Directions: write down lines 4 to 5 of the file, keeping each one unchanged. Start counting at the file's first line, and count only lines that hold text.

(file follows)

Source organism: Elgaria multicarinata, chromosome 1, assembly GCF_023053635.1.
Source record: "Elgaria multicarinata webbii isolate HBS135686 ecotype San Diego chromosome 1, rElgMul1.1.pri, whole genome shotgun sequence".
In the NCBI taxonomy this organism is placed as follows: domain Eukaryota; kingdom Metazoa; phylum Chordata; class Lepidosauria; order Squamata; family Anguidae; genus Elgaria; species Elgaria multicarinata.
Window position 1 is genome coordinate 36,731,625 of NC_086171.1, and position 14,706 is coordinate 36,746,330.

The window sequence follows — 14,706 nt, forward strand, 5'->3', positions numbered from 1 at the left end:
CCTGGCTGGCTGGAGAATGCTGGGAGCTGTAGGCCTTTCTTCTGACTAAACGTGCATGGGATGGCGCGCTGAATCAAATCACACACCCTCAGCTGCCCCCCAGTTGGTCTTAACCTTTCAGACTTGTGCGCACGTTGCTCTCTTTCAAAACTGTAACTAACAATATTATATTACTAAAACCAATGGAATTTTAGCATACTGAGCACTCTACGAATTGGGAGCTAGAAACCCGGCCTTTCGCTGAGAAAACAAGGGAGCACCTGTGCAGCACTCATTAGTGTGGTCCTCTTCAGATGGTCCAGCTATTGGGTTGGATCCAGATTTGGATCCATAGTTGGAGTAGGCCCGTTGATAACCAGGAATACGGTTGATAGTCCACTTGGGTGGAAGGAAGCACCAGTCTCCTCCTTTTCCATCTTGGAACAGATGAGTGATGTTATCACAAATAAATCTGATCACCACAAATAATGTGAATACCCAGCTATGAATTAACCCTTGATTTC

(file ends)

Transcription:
Window position 1 is genome coordinate 36,731,625 of NC_086171.1, and position 14,706 is coordinate 36,746,330.

The window sequence follows — 14,706 nt, forward strand, 5'->3', positions numbered from 1 at the left end: